Top Analysis Classification Tool

The top analysis classification tool (TACT) is a frontend for multiple machine learning libraries, designed for use in typical signal vs. background classification tasks in analyses. It is available at https://github.com/brunel-physics/tact.

About the tool

TACT is designed as a frontend to multiple implementations of a range of machine learning classification techniques, configured entirely through a single YAML file. A brief introduction to the YAML syntax can be found here, and the full specification here.

TACT can read in data from ROOT files, perform a classification, and write the resluting discriminant to ROOT files compatible with the Higgs Analysis Combined Limit Tool (SWGuideHiggsAnalysisCombinedLimit) and Theta.

The training of the classifier is performed on some fraction of the input data as specified by the user. This classifier is then applied to the remainder of the input data to check the classifier performs consistently on unseen data.

Available classifiers

Boosted Decision Tree

TACT provides three different implementations of boosted decision trees (BDTs), provided by the scikit-learn, XGBoost, and LightGBM.

The scikit-learn implementation is the most primitive and least performant but still has feature-parity with TMVA and is the only one capable of using the AdaBoost boosting algorithm (gradient boosting is used by XGBoost, LightGBM, and in scikit-learn by default). More information on this classifier and its parameters can be found in the scikit-learn documentation.

XGBoost is an alternative BDT implementation, more performant in both classification strength and compute time than scikit-learn in some benchmarks. Unlike scikit-learn it is capable of using multiple CPU threads, and so will see further improvements in situations where multiple threads are available. Techniques such as L1L2 regularisation and dart boosting are available, unlike in scikit-learn. A full accounting of options can be found in the XGBoost documentation

Finally, LightGBM is a newer library with roughly the same featureset as XGBoost and similar-to-better performance. Unlike scikit-learn and XGBoost it grows trees until a maximum number of leaves is reached, rather than a maximum depth. A full list of options can be found in the LightGBM documentation.

Random Forest

A Random Forest classifier is provided via scikit-learn. Documentation.

LightGBM is also able to act as a random forest classifier if the boosting method is set to rf.

Neural Network

TACT is able to use the Keras library to construct, train, and apply neural networks. Both simple, shallow multi-layer perceptrons are possible along with deeper, more complicated networks.

Keras itself can use one of three backends for computation: Theano, TensorFlow, and CNTK. The latter two are preferred if computation is to be performed on a GPU.

Getting Started

TACT requires Python >= 2.7.13 and ROOT >= 6.06.08 with python 2 bindings.

To install TACT, download the source tree and run

pip install -e .

in the base directory. This will install TACT and a minimal set of dependencies which will enable only scikit-learn based classifiers.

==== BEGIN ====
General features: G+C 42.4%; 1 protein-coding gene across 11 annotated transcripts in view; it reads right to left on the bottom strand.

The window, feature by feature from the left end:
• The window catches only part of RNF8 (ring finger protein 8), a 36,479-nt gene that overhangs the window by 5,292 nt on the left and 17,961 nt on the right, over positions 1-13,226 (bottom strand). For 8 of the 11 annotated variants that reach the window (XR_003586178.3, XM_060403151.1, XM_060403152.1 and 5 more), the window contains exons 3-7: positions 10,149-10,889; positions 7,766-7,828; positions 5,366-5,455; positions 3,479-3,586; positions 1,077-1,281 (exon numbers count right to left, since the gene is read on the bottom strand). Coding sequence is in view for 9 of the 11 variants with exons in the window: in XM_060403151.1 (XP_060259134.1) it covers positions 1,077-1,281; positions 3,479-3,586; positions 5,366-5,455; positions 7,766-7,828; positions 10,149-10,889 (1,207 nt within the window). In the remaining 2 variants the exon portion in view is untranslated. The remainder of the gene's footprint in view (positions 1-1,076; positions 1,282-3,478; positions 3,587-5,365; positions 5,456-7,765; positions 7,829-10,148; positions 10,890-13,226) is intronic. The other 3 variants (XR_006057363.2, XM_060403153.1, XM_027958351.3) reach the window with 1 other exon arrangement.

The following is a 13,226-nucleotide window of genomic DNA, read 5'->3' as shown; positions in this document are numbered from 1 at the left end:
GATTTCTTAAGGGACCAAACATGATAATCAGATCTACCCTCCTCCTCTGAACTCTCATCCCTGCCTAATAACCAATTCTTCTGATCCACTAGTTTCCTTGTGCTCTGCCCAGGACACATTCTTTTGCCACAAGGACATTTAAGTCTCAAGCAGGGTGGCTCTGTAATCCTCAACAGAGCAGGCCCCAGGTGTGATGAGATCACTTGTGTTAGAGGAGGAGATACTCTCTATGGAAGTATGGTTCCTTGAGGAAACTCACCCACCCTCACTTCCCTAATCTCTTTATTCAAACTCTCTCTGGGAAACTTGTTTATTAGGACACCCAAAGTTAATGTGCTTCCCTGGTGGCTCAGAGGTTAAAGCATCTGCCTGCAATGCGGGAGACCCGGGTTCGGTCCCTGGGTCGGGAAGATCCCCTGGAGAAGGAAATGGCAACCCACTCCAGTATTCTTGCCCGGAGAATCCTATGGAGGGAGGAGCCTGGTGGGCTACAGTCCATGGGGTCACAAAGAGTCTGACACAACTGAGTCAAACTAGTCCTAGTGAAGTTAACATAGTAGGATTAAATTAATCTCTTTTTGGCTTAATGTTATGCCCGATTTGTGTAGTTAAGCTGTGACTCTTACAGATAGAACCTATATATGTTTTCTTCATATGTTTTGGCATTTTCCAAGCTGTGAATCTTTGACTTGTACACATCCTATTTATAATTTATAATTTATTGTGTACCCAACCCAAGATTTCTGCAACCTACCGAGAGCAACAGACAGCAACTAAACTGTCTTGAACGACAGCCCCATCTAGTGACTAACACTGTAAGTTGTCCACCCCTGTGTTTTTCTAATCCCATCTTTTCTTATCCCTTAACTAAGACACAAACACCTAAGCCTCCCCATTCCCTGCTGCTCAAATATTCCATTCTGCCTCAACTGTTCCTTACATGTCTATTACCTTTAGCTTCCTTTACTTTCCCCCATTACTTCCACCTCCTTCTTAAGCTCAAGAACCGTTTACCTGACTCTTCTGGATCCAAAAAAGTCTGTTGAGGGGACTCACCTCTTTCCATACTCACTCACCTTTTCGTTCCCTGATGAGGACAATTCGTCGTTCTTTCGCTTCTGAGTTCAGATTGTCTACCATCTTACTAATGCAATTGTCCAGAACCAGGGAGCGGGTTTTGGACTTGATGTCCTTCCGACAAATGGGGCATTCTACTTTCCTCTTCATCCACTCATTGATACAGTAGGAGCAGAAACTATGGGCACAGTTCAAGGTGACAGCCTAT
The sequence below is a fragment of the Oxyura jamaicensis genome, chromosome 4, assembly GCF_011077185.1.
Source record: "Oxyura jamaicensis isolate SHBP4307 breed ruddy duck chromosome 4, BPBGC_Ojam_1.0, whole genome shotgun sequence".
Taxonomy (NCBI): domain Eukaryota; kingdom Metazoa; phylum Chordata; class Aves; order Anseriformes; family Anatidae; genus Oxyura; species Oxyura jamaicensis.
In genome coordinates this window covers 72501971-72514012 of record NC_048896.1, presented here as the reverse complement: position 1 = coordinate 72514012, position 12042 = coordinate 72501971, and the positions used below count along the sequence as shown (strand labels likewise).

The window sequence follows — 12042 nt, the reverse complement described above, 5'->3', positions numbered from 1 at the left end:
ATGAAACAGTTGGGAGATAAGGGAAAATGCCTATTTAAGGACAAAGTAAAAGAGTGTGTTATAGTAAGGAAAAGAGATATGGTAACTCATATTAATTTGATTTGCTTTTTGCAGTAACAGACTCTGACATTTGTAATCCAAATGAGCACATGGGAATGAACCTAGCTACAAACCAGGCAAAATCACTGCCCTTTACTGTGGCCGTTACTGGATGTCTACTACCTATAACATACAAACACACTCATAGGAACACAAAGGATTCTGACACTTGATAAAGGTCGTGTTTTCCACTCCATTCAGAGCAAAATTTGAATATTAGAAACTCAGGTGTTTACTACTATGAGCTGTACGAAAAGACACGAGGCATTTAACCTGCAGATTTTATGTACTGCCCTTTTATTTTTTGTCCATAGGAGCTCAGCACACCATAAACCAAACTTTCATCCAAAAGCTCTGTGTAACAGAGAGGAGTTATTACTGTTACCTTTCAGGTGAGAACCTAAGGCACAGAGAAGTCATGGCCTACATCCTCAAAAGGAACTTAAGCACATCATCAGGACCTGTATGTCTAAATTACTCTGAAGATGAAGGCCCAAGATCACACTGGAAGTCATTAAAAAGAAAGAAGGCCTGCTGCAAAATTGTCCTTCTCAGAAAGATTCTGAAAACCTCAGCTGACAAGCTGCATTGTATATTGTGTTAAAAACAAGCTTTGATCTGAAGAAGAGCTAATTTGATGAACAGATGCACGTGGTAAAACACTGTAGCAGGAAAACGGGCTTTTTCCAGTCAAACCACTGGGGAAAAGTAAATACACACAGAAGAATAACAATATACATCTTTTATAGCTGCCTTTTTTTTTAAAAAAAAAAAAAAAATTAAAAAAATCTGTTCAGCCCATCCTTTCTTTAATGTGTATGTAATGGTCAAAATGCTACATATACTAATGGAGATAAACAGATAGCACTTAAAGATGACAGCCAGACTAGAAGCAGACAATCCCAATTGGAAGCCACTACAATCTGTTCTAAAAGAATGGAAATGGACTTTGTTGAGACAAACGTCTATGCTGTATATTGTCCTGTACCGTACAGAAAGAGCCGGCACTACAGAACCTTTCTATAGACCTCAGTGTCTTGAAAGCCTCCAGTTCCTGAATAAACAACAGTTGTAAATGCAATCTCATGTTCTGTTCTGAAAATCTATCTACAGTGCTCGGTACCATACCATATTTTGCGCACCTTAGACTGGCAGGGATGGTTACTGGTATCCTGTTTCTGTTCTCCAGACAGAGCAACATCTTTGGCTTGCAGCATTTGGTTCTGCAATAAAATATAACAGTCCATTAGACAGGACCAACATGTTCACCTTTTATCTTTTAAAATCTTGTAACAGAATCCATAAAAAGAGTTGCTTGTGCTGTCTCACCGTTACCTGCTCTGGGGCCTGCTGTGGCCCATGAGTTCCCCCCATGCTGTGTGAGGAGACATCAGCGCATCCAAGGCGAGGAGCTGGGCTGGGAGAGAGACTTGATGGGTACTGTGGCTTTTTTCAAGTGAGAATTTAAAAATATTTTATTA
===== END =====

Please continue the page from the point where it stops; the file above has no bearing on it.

For XGBoost classifiers, specify

pip install -e .[xboost]

and for LightGBM support specify

pip install -e .[lightgbm]

Finally, Keras support is enabled by

pip install -e .[MLP]

but this will not include a Keras backend, which must be installed separately.

Alternatively, TACT can be run from the base directory without installation by

python -m tact.tact

but the dependencies will have to be installed manually. These dependencies are (2018-05-10):

  • scipy
  • matplotlib
  • pandas
  • dill
  • root_pandas
  • numpy
  • root_numpy
  • more_itertools
  • scikit_learn
  • PyYAML

Optional dependencies:

  • Keras
  • xgboost
  • lightgbm

Running tact

Once installed, tact can be run via

tact configuration.yaml

where configuration.yaml name of the configuration file. A well-documnted configuration file demonstarting the creation of a scikit-learn BDT can be found here.

A confguration file can also be specfied via stdin by setting --stdin:

tact --stdin

Finally, to run TACT from its base directory:

python -m tact.tact configuration.yaml

Neural Network Specificaton

In the TACT config, neural networks can are specfied using YAML. This section includes examples how the mlp entry in a TACT configuration file can be used to specify a variety of neural networks.

Single hidden layer MLP

mlp:
    model:
        backend: theano
        class_name: Sequential
        config:
        - class_name: Dense
          config:
            activation: sigmoid
            units: 32
        - class_name: Dense
          config:
            activation: sigmoid
            units: 1

    model_params:
        epochs: 100
        verbose: 1
        batch_size: 256

    compile_params:
        loss: binary_crossentropy
        optimizer: adam

The above snippet describes a simple multi-layer perceptron with a single hidden layer of 32 neurons.

The model entry under mlp describes the structure of the model itself. First the backend is specified, which can be theano, tensorflow, or cntk.

Next, class_name: Sequential specified that the model is a linear sequence of layers. This is the only model type supported by TACT. The immediately following config entry specified the layers themselves, in a sequential list. The input layer is automatically specified, so the only layers listed are the hidden and output layer.